Already a big problem in its own right, the Brown Marmorated Stink Bug has been joined in the US by its heat loving cousin, the Bagrada Bug, Bagrada hilaris or Bagrada cruciferarum, Family Pentatomidae. And yes, it’s a stink bug. This bad-news-bug from Africa is causing significant damage to crops from home gardens to commercial growing operations in the desert Southwest. Losses from infested conventionally grown cole crops are at 20 to 25 percent. Organic farmers are hardest hit at 45 to 50 percent. A publication by John C. Palumbo, at the website of the University of Arizona, Yuma Agricultural Center indicates that the pest feeds on and damages seedlings, new foliage and meristems (growth points) of cruciferous plants causing severe damage and deformation that makes the crops unusable as fresh produce. The list includes crops such as cabbage, kale, cauliflower, broccoli, mustard, turnip, arugula and rutabaga. It is also known to damage radish, watermelon, papaya, beets, potato, maize, sorghum, cotton, capers, pearl millet and some legumes. In non-crop areas it is sustained by feeding on weeds such as field bindweed, purple nutsedge, lamsquarter, black mustard, perennial sowthistle and perhaps sheperdspurse.
According to a report in the Western Farm Press, dated 2010-03-04, by Jian Bi, Entomology Farm Advisor, Monterey County, the Bagrada Bug was first discovered in Pasadena in 2008. Lacking any natural enemies in the United States it has rapidly expanded from its point of introduction into seven Southern California counties and Yuma County, Arizona. The Bagrada Bug is easily confused with the similarly shaped and colored, but larger stink bug relative, the Harlequin Bug, Murgantia histrionica. Gevork Arakelian, Senior Biologist, Los Angeles County Agricultural Commissioner, Weights & Measures Department says in a report at the UC Riverside Center for Invasive Species Research website, “Adult Bagrada bugs are 5-7 mm long, and have black, shield-shaped bodies with distinctive white and orange markings. Adult females are larger than males.” The adult of the Harlequin Bug, established in the US since its initial identification in Texas circa 1864, is 8-11 mm in length, according to the online site, “BugGuide.” Each female is capable of laying up to 100 eggs in 2-3 weeks, which she attaches to the undersides of host plant leaves or places in the soil. The eggs are barrel shaped and initially white, changing to orange as they age. The bug has five nymphal stages, called instars, between egg and adulthood. Newly hatched nymphs are orange and sometimes confused with ladybug adults. Their color becomes darker with each molt until they develop the characteristic black with white and orange markings. The wings develop gradually, with the insects becoming capable of flight in the adult stage. Photos of various instars can be seen at the Infonet-Biovision.org website.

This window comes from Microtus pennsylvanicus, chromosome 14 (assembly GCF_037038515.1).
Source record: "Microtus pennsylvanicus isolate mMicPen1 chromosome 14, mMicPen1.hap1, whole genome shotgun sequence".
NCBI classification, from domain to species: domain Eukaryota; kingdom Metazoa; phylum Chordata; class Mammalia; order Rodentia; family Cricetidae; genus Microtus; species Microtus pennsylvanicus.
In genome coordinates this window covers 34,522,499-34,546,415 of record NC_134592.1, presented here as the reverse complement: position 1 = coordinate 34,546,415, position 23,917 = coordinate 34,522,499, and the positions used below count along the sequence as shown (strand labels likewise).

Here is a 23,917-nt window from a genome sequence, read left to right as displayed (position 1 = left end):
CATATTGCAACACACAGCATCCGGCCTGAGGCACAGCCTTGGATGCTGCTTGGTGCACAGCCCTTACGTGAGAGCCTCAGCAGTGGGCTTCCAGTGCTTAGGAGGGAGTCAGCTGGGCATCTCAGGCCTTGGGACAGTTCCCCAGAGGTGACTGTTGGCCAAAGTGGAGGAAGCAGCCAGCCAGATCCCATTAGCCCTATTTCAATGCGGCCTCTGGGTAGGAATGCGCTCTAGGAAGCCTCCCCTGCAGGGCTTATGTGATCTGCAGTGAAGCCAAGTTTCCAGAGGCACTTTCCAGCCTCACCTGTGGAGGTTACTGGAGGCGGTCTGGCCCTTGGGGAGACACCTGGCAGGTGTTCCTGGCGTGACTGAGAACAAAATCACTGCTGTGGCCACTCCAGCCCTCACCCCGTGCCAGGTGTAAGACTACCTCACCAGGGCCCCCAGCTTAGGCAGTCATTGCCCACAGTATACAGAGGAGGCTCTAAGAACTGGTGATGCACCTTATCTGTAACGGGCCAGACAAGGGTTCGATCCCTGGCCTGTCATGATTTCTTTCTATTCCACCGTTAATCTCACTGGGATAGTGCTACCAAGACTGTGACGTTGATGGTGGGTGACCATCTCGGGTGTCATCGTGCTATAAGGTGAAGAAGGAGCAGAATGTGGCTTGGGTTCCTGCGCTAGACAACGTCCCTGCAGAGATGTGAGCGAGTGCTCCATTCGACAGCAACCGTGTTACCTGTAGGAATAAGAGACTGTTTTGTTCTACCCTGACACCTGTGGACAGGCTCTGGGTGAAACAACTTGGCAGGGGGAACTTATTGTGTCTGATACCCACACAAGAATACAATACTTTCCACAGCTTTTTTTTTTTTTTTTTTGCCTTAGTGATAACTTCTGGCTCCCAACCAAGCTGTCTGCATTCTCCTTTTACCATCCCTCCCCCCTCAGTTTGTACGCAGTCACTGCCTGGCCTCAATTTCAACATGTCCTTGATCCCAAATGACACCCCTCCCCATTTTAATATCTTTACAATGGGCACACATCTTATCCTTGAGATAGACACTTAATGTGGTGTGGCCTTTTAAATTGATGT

Experts are hard at work seeking practical control methods including parasitic organisms and other natural predators. For now organic growers are emphasizing methods such as planting during cooler seasons, physical removal of the insects and treatment with materials such as diatomaceous earth, insecticidal soaps, neem and other insecticidal oils. In the short term those favoring conventional methods mention materials like carbamates, imidocloprid, various pyrethroids and other conventional insecticides as possibilities. It’s logical to assume that information will be made available to the public as research and governmental regulations catch up with this infestation. Gardeners and commercial growers should only use organic methods or conventional materials currently registered for use against these bugs in their geographic locations and use them strictly according to label directions. One thing we can be relatively sure of is that Bagrada hilaris represents another in the long list of serious threats to US crops that must be addressed without delay.
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